Wednesday, February 04, 2009

Janet DE NEEFE writes from Ubud, Bali

2009 Ubud Writers & Readers Festival
Suka Duka: Compassion & Solidarity
October 7-11, 2009

The established will meet the new. The East will cross paths with the West. It will be a literary celebration like no other.

Suka-Duka is the theme of the 6th Ubud Writers & Readers Festival. Suka-Duka is an Indonesian philosophy that translates as compassion and solidarity. It defines the essence of shared support that communities in Bali offer in times of joy and sorrow. Invited guests include Noble laureates J.M. Coetzee and Wole Soyinka, Rendra, Vikas Swarup, Hari Kunzru, Mohammed Hanif, Laura Esquivel, N.H. Dini, Orange Prize-winner and Man Booker Prize-shortlisted novelist Kate Grenville, Man Booker Prize-shortlisted novelist Lloyd Jones, Seno Gumira Ajidarma, Christos Tsolkias and Abdourahman Waberi.

The human condition will be one of the underlying themes of the 2009 Festival with established and emerging writers confronting global issues of humanity, the endurance of the human spirit and the experience of the “other.”

Discussions on world religions, relationships, identity, freedom of speech and living under totalitarian rule will be delved into together with poverty and climate change. Hot debates addressing compassion and solidarity, and more specifically the subject of war and its impact on communities will take centre stage.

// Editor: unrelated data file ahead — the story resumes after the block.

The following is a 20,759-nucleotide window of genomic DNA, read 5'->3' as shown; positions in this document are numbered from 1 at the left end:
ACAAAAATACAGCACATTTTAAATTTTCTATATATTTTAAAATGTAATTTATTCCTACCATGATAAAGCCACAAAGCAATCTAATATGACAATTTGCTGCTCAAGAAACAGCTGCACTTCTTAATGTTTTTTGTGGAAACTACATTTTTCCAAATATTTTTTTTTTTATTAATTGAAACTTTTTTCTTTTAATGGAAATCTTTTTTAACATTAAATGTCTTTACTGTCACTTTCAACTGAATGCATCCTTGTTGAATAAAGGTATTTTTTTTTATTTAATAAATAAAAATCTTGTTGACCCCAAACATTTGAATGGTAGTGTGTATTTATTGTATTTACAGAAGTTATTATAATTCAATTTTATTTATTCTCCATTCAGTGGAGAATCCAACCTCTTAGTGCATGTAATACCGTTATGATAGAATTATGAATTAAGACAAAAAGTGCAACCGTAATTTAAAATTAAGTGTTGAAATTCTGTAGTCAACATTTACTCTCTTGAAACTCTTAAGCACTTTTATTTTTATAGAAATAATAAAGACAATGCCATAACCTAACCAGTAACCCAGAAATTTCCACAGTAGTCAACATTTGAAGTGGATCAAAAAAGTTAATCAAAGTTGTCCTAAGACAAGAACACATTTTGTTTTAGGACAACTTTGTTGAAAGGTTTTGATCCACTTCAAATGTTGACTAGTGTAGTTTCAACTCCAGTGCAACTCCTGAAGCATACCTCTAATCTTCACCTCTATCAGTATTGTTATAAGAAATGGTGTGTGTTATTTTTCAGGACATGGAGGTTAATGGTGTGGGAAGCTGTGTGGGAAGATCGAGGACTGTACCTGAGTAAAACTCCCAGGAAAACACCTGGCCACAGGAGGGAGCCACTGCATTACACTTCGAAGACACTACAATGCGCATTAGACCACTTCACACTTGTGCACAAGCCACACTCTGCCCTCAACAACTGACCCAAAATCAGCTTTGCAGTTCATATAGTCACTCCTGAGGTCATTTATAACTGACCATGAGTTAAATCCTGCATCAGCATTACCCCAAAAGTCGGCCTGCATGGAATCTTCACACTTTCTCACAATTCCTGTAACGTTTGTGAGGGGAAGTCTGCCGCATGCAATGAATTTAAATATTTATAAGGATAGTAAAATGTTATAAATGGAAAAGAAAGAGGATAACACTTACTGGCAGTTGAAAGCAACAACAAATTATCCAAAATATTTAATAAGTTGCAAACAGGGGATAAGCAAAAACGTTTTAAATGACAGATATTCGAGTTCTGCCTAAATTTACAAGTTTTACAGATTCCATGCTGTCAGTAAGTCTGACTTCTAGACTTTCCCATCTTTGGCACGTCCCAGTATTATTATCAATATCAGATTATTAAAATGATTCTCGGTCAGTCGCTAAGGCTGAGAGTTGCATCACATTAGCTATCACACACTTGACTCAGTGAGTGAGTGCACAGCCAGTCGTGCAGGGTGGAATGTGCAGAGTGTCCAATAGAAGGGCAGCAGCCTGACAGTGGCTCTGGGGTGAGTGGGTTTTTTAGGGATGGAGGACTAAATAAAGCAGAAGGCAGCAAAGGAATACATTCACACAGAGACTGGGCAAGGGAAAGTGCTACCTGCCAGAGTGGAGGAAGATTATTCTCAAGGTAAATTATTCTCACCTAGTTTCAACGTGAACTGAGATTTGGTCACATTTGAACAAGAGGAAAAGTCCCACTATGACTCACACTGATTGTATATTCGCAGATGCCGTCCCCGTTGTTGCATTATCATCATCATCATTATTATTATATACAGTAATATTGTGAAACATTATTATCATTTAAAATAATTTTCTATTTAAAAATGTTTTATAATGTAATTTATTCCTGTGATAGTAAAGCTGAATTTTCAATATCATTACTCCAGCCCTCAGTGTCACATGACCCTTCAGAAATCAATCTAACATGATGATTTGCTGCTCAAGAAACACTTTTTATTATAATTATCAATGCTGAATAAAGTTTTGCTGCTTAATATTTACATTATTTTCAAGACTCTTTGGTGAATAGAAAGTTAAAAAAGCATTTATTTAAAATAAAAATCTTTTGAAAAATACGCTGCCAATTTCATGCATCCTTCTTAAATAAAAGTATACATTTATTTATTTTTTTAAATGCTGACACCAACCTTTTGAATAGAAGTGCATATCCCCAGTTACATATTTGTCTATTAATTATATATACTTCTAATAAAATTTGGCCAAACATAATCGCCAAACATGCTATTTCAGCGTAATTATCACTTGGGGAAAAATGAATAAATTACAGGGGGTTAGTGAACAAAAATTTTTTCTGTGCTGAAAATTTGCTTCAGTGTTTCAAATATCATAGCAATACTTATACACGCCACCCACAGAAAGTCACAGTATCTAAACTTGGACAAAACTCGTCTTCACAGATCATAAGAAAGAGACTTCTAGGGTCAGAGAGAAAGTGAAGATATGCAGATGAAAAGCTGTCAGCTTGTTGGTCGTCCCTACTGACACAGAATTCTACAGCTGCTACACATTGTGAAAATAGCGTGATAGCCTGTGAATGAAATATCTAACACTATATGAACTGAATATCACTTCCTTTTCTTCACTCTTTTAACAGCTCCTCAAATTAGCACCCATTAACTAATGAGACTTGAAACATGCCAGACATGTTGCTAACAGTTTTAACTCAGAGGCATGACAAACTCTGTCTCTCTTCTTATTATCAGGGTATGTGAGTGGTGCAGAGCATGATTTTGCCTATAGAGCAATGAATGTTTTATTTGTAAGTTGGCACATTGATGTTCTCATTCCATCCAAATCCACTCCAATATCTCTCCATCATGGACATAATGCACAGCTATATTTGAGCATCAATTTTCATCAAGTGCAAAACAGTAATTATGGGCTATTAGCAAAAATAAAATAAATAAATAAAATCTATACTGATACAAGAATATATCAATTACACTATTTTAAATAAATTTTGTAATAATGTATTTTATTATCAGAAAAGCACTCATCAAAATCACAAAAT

It will be a dialogue like no other with more than seventy writers, poets and artists from all corners of the world descending on Ubud and expanding visions and shattering ethnic stereotypes. Voices from Asia, Africa, the Middle East, the Americas, Europe, the Pacific Rim and beyond will share their thoughts in a dynamic exchange of words and wisdom. In 2009 we will delve deeper into the heart of Africa and engage writers from Zimbabwe, Somalia and The Congo, voices seldom heard.

Linger over a literary lunch or candle-lit dinner in some of Ubud’s elegant hotels and gracious homes featuring our acclaimed writers and visiting chefs. Enjoy poetry under the shade of a Buddhist stupa and late-night martinis and readings in one of Ubud’s legendary bars. Be dazzled by some of the finest performance poets in the region in grass-roofed venues surrounded by rice fields. Watch plays and theatre in Ubud’s temples set in frangipani and lotus gardens.

Join workshops that teach the craft of writing, in between book launches, performances, exhibitions, cocktail parties and celebrations that last into the early hours of the morning.

And if that is not enough, the 2009 Festival will take to the streets, once again, with a dazzling carnival of poetry and performance in one of Ubud’s charming side lanes.


Anonymous Anonymous said...

I spent nearly an hour on your blog today - instead of working! I should start saving for Ubud - it sounds superb!

Tuesday, February 03, 2009 4:34:00 AM  
Anonymous Anonymous said...

I hope Aravind Adiga will be appearing at Ubud this year!

Tuesday, February 03, 2009 4:30:00 PM  

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